Now that comment just gave me some insight. Ever wonder why your cell phone can tell you where you are in your house to much better than GDOP suggests? Or why if you look at Tesla's location display you can tell which spot your wife is parked in at the grocery store? It's because it is not only using GPS (and probably Glonass too as most chips pick up both). It's because it is using WiFi info too. You may have seen a "Turn on WiFi for better positional accuracy message on your cell phone). This may explain why the geofencing system always triggers my garage doors correctly but often misses my front gate.

Even if it knew up vs down, it’s dangerous to run the door without visual confirmation it’s safe to even OPEN.
Trying to picture the scenario in which someone is injured by a door opening unexpectedly. Possible I guess but that's what the pressure sensor is there for.

Now to try to turn this to serious consideration for a minute while I'm sure that a door closing on me would not injure me I am not sure it might not dent the soft aluminum over the frunk, for example. I believe the pressure setting is adjustable on modern doors but I'd need to check to be sure.

The real threat from the geofencing system, IMO, comes from failure to retract the mirrors with 100% reliability. I always carefully check those when backing out or going in but do so because I'm guessing the auto system may not set them properly one day.
 

mswlogo

Well-Known Member
Aug 27, 2018
6,069
4,699
MA, NH
It just sends the command.

Not particularly. There would be danger if the door just closed despite the presence of a child in its path and that is why the doors are equipped with sensors (two types) to prevent that from happening as required, no doubt, by code.

I'll point out that the way Homelink works in my Tesla (and Lexus) the human is there to visibly confirm that the door is open and starting to close. Happens all the time if someone opens the door while I'm out with the car. If I approach the house, see the dog sleeping on the threshold of the garage door, get the bing that the door is closing I then just hit the skip button. PITA but not much of one. Of course, the door would not actually close if the dog were sleeping on the threshold because the IR sensor would prevent that. If it failed the pressure sensor would prevent the pooch from being squished.

I'll also note that I occasionally close the door when there is no human present to tell me if there is someone/thing in the way. This doesn't happen much with the Tesla as it did with the Lexus because of the automatic feature. I will note that if I close the door remotely it beeps and the lights flash for a few seconds as a warning that the door is about to close. I wouldn't mind if it always did this though that would be belt and two pairs of suspenders.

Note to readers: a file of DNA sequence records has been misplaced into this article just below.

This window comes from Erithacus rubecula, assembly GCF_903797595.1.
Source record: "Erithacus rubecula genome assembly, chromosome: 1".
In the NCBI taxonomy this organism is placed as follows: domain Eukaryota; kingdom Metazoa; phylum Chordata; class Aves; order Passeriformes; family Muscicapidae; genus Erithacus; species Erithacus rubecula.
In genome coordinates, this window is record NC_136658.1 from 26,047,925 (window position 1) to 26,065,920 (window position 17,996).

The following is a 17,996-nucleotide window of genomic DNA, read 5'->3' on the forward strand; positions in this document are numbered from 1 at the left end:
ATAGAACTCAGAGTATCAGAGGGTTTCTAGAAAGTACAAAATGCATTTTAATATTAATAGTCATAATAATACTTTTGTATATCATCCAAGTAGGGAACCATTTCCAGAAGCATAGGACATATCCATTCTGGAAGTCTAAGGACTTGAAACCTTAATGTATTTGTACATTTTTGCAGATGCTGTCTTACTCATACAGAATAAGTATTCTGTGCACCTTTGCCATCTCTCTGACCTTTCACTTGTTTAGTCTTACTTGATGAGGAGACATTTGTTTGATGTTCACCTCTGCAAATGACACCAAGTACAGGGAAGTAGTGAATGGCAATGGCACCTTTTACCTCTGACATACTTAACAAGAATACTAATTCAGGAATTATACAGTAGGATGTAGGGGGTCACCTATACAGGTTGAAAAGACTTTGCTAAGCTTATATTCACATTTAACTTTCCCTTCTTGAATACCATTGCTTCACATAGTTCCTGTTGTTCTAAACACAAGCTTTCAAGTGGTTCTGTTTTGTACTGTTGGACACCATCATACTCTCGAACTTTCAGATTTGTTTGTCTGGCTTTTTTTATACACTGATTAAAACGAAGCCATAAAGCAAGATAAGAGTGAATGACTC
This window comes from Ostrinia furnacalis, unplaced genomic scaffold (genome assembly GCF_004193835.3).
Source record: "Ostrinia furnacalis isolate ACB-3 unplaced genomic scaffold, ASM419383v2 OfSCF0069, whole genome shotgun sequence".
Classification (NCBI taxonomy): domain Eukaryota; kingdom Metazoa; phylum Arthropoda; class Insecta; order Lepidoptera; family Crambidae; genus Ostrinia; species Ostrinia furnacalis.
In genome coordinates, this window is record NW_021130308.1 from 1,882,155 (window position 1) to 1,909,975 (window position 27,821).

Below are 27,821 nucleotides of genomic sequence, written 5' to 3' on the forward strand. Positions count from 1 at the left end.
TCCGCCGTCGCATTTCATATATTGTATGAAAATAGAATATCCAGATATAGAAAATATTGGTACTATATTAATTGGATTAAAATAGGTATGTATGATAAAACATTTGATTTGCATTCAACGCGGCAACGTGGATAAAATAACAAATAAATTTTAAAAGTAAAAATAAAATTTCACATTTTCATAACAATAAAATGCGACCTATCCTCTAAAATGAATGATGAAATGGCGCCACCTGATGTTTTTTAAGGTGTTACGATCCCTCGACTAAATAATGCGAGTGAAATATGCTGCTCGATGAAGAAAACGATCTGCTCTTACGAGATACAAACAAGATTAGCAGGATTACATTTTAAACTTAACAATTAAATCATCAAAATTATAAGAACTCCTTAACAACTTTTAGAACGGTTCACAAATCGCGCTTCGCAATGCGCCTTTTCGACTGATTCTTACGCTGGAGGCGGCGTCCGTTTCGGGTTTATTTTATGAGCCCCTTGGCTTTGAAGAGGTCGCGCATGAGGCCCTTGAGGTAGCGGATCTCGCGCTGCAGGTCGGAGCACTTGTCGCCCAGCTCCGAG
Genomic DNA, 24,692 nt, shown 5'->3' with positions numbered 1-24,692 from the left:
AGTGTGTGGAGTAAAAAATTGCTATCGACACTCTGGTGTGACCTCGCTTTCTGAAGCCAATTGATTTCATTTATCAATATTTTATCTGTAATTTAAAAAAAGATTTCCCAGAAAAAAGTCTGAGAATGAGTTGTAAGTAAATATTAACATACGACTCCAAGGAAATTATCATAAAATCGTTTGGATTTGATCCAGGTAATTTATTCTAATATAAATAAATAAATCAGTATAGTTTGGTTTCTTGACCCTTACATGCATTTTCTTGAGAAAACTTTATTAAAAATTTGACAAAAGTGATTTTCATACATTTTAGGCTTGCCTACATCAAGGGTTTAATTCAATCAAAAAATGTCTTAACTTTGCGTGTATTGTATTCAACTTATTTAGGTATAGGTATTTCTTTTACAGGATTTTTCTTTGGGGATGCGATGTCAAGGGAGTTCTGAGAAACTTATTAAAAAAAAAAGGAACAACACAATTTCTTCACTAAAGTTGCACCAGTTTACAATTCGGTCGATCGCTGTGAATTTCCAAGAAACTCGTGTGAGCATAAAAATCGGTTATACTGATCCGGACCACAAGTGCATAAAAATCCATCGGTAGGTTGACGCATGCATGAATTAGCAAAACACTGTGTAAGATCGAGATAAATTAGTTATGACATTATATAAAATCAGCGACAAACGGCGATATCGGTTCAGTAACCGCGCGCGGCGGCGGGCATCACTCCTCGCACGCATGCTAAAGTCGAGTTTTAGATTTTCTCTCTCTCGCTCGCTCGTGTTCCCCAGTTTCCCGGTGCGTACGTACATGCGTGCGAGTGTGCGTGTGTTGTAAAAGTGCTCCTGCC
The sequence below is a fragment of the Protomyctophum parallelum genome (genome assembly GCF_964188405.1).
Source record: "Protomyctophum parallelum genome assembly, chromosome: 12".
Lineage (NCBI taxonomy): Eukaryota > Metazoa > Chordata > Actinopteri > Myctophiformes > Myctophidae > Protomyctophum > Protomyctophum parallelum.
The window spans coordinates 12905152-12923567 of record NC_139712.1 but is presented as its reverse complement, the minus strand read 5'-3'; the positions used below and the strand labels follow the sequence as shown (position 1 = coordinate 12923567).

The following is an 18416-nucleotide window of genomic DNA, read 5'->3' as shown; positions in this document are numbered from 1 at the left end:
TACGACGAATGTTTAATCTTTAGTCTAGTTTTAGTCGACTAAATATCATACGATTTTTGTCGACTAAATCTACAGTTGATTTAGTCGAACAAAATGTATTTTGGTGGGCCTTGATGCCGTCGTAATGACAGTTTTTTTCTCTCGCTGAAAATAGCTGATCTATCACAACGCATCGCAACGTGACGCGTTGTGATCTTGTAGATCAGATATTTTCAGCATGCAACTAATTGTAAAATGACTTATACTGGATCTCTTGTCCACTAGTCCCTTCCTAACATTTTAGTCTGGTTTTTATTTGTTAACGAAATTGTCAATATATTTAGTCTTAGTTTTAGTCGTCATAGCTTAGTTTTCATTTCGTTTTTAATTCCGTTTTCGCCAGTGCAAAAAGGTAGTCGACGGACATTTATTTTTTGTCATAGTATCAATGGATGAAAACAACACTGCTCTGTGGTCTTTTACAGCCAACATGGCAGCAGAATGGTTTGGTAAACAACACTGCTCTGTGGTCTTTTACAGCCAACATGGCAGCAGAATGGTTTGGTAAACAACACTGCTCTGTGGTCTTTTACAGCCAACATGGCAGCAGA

I don't know why you keep on at this idea that the car assumes something. It just sends the bloody signal when the geofence tells it it is close to home. The assumption was made by the designers of the system that it is safe to 5 (or more) nines to operate it this way.


Example?

And that's why the dual safety sensors are required on the doors. It is not incumbent on Tesla or Lexus or MyQ to add more nines.

Now that comment just gave me some insight. Ever wonder why your cell phone can tell you where you are in your house to much better than GDOP suggests? Or why if you look at Tesla's location display you can tell which spot your wife is parked in at the grocery store? It's because it is not only using GPS (and probably Glonass too as most chips pick up both). It's because it is using WiFi info too. You may have seen a "Turn on WiFi for better positional accuracy message on your cell phone). This may explain why the geofencing system always triggers my garage doors correctly but often misses my front gate.

Trying to picture the scenario in which someone is injured by a door opening unexpectedly. Possible I guess but that's what the pressure sensor is there for.

Now to try to turn this to serious consideration for a minute while I'm sure that a door closing on me would not injure me I am not sure it might not dent the soft aluminum over the frunk, for example. I believe the pressure setting is adjustable on modern doors but I'd need to check to be sure.